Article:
Sunday, 1 March 2009

Corypha umbraculifera hort.

The West Indies produce several species of Sabal, but our knowledge of them is as unsatisfactory as that we possess of the North American ones. We are even uncertain, or at least have no positive proof, that the best-known species, S. umbraculifera, Mart., is a native of that archipelago, as has generally been supposed. Mr. John Smith, of Kew, says, in one of his memoranda :—" S. umbraculifera, Mart. (S. blackburniana, Hort. Angl., Corypha umbraculifera, Hort. Germ.) is the plant called, in the last edition of 'Hortus Kewensis 'Corypha umbraculifera', and the two large specimens of it in the Royal Botanic Gardens at Kew were for many years so called; but although we have long known this species to be quite distinct from the well-known Corypha umbraculifera of the East Indies, yet we are still uncertain about its native country it is generally supposed to be the West Indies, but we can furnish no evidence of that being actually the case. All the specimens cultivated in England are very old, and it is singular that new ones have never, as far as my personal knowledge goes, been imported. It is by some recognized (by its appearance) as the Great Bull or Thatch Palm of Jamaica: that may be correct, but it is singular that, although we have of late years received at Kew both living and dried specimens of Jamaica Palms, yet this species was not among them. Mr. Blackburn informed me that the traditionary history of this plant is that it came from Africa, and that the two specimens in Kew Gardens were the produce of seeds ripened on his specimens, and sent thither; which, if correct, must be, judging from the appearance of the two specimens at present (1855), at least sixty years ago. There is a Fan-Palm in Western Africa specifically unknown to us, but that could hardly be identical with this, as the habit of S. umbraculifera has more that of the West India type, rendering it probable that this plant is a native of Cuba, as has been asserted."*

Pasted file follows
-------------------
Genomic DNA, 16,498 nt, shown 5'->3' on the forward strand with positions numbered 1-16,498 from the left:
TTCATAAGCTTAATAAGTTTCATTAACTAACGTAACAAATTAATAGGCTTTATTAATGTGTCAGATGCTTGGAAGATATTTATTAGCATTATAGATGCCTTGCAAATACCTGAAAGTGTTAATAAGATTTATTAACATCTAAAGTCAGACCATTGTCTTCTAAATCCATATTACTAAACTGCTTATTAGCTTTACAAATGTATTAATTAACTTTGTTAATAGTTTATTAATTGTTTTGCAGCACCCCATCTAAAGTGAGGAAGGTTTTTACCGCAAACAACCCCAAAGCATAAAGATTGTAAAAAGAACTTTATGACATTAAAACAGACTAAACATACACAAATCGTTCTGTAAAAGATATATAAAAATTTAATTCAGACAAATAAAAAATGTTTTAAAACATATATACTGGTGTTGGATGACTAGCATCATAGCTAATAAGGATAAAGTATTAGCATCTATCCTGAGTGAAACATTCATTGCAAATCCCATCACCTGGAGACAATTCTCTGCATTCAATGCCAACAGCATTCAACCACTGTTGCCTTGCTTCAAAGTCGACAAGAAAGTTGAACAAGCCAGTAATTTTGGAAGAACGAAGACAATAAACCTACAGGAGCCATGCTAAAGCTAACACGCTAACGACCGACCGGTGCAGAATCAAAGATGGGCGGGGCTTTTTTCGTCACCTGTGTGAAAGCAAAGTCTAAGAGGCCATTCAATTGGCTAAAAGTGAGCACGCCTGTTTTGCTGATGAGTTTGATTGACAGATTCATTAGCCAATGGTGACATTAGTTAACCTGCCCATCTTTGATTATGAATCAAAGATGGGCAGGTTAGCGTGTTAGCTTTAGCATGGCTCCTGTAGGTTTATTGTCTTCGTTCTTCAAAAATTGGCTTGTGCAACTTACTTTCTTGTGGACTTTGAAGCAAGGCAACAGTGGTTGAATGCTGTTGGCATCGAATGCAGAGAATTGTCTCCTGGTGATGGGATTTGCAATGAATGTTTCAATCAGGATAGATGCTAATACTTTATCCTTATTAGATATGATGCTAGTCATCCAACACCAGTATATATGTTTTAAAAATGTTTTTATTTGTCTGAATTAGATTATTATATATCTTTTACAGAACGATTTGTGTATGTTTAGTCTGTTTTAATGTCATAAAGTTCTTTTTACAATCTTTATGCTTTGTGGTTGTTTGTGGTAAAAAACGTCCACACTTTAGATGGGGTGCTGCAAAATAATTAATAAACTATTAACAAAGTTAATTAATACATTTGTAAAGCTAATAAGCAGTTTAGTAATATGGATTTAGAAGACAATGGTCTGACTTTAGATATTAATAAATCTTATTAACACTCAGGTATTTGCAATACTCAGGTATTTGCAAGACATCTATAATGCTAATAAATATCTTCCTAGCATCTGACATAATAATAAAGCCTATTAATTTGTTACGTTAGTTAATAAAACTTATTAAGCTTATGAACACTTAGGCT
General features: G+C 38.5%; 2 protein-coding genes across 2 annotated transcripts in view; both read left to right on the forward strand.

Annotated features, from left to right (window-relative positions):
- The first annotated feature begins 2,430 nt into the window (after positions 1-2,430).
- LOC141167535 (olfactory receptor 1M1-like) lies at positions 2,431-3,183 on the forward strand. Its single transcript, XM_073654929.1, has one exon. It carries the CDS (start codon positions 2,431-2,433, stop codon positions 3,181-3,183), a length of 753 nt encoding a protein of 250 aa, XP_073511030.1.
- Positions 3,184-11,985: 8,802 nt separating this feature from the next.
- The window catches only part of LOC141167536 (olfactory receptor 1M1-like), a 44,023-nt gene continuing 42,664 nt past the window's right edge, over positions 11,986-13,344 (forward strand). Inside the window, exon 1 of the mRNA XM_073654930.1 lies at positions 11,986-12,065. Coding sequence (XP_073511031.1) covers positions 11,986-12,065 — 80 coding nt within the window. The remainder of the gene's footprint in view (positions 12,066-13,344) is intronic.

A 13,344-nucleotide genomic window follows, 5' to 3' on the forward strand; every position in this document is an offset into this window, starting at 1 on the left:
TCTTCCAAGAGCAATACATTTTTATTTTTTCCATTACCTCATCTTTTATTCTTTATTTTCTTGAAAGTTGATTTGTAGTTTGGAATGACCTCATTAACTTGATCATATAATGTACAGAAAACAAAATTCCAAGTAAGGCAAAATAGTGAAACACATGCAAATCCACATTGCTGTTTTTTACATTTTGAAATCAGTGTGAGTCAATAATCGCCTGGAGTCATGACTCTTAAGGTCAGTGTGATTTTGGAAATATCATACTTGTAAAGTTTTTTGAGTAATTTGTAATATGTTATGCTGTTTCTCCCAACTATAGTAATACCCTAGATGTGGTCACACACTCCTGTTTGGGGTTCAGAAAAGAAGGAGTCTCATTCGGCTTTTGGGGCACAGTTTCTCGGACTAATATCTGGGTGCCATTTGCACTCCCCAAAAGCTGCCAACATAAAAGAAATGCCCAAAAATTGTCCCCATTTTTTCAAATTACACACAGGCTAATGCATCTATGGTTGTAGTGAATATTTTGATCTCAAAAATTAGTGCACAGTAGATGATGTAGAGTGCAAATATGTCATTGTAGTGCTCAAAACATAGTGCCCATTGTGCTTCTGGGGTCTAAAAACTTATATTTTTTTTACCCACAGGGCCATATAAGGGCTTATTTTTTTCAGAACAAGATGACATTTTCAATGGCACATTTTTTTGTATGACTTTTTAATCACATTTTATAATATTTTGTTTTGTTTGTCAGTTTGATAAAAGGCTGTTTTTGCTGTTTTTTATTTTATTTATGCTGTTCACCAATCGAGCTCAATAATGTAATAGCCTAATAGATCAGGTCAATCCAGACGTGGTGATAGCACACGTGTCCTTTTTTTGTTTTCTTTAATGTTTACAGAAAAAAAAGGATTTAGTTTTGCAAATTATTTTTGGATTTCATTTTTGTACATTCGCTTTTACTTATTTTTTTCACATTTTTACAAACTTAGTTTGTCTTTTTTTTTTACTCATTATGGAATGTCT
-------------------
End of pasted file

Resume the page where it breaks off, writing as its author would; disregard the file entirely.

* In our garden catalogues we find the following species enumerated :— Sabal Adansonii, Guern.; S.Adansonii, var. major; S. glaucescens, Lodd.; S. Havanefisis, Lodd.; S. Mexicana, Mart.; S. minima ? Nutt.; 5. Palmetto, Lodd.; S.serrulata, R. et Sch.; S. umbraculifera, Mart. (S. Blackltumiana, Hort.); and S. Woodfordiana, Lodd.

Berthold Seemann
Popular History of the Palms and Their Allies: Containing a Familiar Account of Their Structure, Geographical and Geological Distribution, History, Properties, and Uses...
P. 337-9
Edição de L. Reeve, 1856

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